The Lebanese government’s resignation under pressure from the street looked set to ease a two-week-old nationwide lockdown but protesters vowed on Wednesday to keep pushing for deeper change.
President Michel Aoun acknowledged Saad Hariri’s resignation as prime minister on Tuesday but asked his government to stay on in a caretaker capacity until a new cabinet is formed.
But there was no clear way out of the political crisis that has drawn warnings from Lebanon’s foreign partners.
On the ground, security forces reopened most roads that had remained mostly blocked by protesters since a proposed tax on calls via messaging apps sparked a wave of demonstrations on October 17.
The unprecedented mobilisation swelled into a popular drive to remove a political elite which has remained largely unchanged since the end of the civil war three decades ago.
Euphoric protesters experiencing a rare moment of national unity have pilloried politicians of all parties, calling for better public services, an end to rampant corruption and a complete overhaul of sectarian-based politics.
When a sombre Hariri appeared on television to announce his resignation, crowds erupted into celebrations across the country but warned that the government’s fall was only one of their demands.
“The resignation is not enough to get us off the streets,” said Charbel, a 26-year-old draped in a Lebanese flag, who was still protesting in central Beirut on Wednesday.
“We need to keep up the pressure, but we should not keep the roads closed because now it’s bothering even the people who were supporting the movement,” he said.
Hariri’s resignation came after counter-demonstrators loyal to some of his political rivals attacked the main protest site in the capital’s Martyr’s Square.
They destroyed tents and marquees and the rest of the temporary infrastructure that turned downtown Beirut into a huge encampment — hosting protests and political meetings by day, concerts and parties by night.
Well-organised protesters, however, swiftly cleaned up and returned to the site, occupying the main flyover again on Tuesday evening.
Food stands serving sandwiches or corn on the cob were doing brisk business.
Some protesters laid out carpets and sofas, some slept in hammocks hung between traffic signals and others brought goal posts to set up a football pitch across the four-lane highway.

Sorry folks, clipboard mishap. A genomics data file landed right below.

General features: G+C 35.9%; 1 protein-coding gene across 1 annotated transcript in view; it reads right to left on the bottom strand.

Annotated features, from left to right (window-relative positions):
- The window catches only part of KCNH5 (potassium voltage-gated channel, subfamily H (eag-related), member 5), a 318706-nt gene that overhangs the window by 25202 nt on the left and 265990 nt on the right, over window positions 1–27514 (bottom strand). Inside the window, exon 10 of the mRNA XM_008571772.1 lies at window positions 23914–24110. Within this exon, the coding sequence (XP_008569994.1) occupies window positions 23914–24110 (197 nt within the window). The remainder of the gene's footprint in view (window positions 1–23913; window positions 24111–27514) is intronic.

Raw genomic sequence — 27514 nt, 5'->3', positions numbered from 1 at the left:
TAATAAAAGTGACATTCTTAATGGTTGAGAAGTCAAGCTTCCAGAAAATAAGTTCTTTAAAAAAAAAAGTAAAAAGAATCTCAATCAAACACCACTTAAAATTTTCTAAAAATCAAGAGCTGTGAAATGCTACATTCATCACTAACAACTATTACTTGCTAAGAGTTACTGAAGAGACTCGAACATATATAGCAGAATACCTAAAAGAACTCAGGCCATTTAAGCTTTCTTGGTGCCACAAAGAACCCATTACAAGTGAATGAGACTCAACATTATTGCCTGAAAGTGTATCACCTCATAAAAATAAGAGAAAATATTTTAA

By Wednesday, having won the government’s resignation, protesters were divided over the decision to remove roadblocks, which they see as one of the few sources of leverage for their leaderless and spontaneous movement.
As roads reopened, the education ministry called on schools and universities to resume classes on Thursday morning, and banks were set to open again the following day.
The resignation announced by Hariri came after the failure of days of consultations with his fractious cabinet to agree on a reshuffle and meet some of the protesters’ demands for a technocratic government.
Early in the protests, Hariri had hinted that resigning was an option but his rivals in the government coalition, including Aoun’s party and its allies from the powerful Shiite movement Hezbollah, had warned a political vacuum could lead to chaos.
Hariri’s suggestions were rejected by Aoun, whose son-in-law Gebran Bassil is the outgoing foreign minister and one of the most reviled figures for the protesters.
Forming a government in Lebanon can typically take months, with every sectarian and party leader seeking to protect their own communal interests.
“There is no time for any of the old games,” Heiko Wimmen, Lebanon project director at the International Crisis Group think-tank, told AFP.
“The pressure of the street and, perhaps even more so, the fear of economic collapse will dictate an accelerated government formation,” he said.
The 49-year-old Hariri, who had already stepped down twice as prime minister in 10 years, could yet return as the head of the next government.
“Hariri throws it all away to better negotiate his return,” wrote the French-language newspaper L’Orient-Le Jour.
One rising name in the Sunni community to which the post is usually reserved is outgoing interior minister Raya al-Hassan, the first woman to hold that job and who has received praise for her bloodless handling of the protests.
Lebanon’s economy, crippled by ballooning public debt, has been sliding to the brink of collapse in recent months.
Hariri announced a much-delayed reform package last week in a bid to address some of the protesters’ demands and the requirements for a huge foreign assistance programme to be unlocked.
Some protesters want fresh elections to be organised, a move that would further delay the implementation of those reforms.